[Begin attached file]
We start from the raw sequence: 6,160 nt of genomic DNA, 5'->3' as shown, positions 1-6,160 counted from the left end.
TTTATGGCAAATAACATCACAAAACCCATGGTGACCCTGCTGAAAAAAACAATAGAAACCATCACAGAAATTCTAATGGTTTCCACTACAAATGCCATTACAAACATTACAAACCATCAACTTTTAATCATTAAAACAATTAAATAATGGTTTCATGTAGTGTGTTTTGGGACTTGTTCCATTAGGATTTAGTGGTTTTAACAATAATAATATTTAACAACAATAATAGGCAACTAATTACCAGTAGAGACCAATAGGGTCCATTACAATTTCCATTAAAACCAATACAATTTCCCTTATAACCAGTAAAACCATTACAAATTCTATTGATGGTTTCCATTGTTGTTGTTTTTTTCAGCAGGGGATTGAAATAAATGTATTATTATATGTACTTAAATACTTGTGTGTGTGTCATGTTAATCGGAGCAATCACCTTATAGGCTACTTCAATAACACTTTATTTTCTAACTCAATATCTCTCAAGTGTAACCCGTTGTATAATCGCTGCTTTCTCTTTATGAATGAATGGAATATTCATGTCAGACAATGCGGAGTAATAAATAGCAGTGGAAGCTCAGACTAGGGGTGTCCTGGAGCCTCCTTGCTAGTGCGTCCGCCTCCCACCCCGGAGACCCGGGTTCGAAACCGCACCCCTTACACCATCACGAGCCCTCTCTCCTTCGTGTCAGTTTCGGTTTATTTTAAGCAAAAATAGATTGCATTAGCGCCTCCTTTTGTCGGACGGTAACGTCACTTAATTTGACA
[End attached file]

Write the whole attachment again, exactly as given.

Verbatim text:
We start from the raw sequence: 6,160 nt of genomic DNA, 5'->3' as shown, positions 1-6,160 counted from the left end.
TTTATGGCAAATAACATCACAAAACCCATGGTGACCCTGCTGAAAAAAACAATAGAAACCATCACAGAAATTCTAATGGTTTCCACTACAAATGCCATTACAAACATTACAAACCATCAACTTTTAATCATTAAAACAATTAAATAATGGTTTCATGTAGTGTGTTTTGGGACTTGTTCCATTAGGATTTAGTGGTTTTAACAATAATAATATTTAACAACAATAATAGGCAACTAATTACCAGTAGAGACCAATAGGGTCCATTACAATTTCCATTAAAACCAATACAATTTCCCTTATAACCAGTAAAACCATTACAAATTCTATTGATGGTTTCCATTGTTGTTGTTTTTTTCAGCAGGGGATTGAAATAAATGTATTATTATATGTACTTAAATACTTGTGTGTGTGTCATGTTAATCGGAGCAATCACCTTATAGGCTACTTCAATAACACTTTATTTTCTAACTCAATATCTCTCAAGTGTAACCCGTTGTATAATCGCTGCTTTCTCTTTATGAATGAATGGAATATTCATGTCAGACAATGCGGAGTAATAAATAGCAGTGGAAGCTCAGACTAGGGGTGTCCTGGAGCCTCCTTGCTAGTGCGTCCGCCTCCCACCCCGGAGACCCGGGTTCGAAACCGCACCCCTTACACCATCACGAGCCCTCTCTCCTTCGTGTCAGTTTCGGTTTATTTTAAGCAAAAATAGATTGCATTAGCGCCTCCTTTTGTCGGACGGTAACGTCACTTAATTTGACA